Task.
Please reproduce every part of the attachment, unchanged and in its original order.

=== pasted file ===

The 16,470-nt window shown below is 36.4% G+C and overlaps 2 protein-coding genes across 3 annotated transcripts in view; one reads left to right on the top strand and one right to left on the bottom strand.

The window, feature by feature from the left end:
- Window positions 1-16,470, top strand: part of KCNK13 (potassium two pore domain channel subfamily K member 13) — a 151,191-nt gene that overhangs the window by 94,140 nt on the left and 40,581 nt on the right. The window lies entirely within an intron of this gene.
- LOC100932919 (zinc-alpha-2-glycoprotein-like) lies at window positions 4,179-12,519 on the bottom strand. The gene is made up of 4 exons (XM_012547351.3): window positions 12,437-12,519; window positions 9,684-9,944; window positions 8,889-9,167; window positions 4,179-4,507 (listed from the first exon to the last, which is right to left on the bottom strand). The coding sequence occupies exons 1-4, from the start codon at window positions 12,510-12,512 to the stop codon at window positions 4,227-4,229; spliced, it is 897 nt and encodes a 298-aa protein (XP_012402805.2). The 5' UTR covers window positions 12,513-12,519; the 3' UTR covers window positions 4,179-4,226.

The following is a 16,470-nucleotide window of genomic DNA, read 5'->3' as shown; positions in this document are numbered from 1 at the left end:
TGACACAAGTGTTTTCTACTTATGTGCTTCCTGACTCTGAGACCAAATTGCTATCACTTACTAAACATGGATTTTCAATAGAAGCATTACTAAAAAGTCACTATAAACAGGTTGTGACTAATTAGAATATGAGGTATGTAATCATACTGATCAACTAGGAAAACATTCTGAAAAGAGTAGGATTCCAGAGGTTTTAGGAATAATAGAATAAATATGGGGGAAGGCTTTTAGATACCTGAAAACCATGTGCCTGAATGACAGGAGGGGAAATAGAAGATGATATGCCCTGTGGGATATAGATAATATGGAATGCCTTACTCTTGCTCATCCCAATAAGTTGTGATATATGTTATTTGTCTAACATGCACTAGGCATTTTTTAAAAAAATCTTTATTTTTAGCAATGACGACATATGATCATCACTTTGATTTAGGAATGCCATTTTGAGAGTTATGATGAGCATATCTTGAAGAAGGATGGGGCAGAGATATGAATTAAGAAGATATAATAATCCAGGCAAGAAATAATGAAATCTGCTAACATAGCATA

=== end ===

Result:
The 16,470-nt window shown below is 36.4% G+C and overlaps 2 protein-coding genes across 3 annotated transcripts in view; one reads left to right on the top strand and one right to left on the bottom strand.

The window, feature by feature from the left end:
- Window positions 1-16,470, top strand: part of KCNK13 (potassium two pore domain channel subfamily K member 13) — a 151,191-nt gene that overhangs the window by 94,140 nt on the left and 40,581 nt on the right. The window lies entirely within an intron of this gene.
- LOC100932919 (zinc-alpha-2-glycoprotein-like) lies at window positions 4,179-12,519 on the bottom strand. The gene is made up of 4 exons (XM_012547351.3): window positions 12,437-12,519; window positions 9,684-9,944; window positions 8,889-9,167; window positions 4,179-4,507 (listed from the first exon to the last, which is right to left on the bottom strand). The coding sequence occupies exons 1-4, from the start codon at window positions 12,510-12,512 to the stop codon at window positions 4,227-4,229; spliced, it is 897 nt and encodes a 298-aa protein (XP_012402805.2). The 5' UTR covers window positions 12,513-12,519; the 3' UTR covers window positions 4,179-4,226.

The following is a 16,470-nucleotide window of genomic DNA, read 5'->3' as shown; positions in this document are numbered from 1 at the left end:
TGACACAAGTGTTTTCTACTTATGTGCTTCCTGACTCTGAGACCAAATTGCTATCACTTACTAAACATGGATTTTCAATAGAAGCATTACTAAAAAGTCACTATAAACAGGTTGTGACTAATTAGAATATGAGGTATGTAATCATACTGATCAACTAGGAAAACATTCTGAAAAGAGTAGGATTCCAGAGGTTTTAGGAATAATAGAATAAATATGGGGGAAGGCTTTTAGATACCTGAAAACCATGTGCCTGAATGACAGGAGGGGAAATAGAAGATGATATGCCCTGTGGGATATAGATAATATGGAATGCCTTACTCTTGCTCATCCCAATAAGTTGTGATATATGTTATTTGTCTAACATGCACTAGGCATTTTTTAAAAAAATCTTTATTTTTAGCAATGACGACATATGATCATCACTTTGATTTAGGAATGCCATTTTGAGAGTTATGATGAGCATATCTTGAAGAAGGATGGGGCAGAGATATGAATTAAGAAGATATAATAATCCAGGCAAGAAATAATGAAATCTGCTAACATAGCATA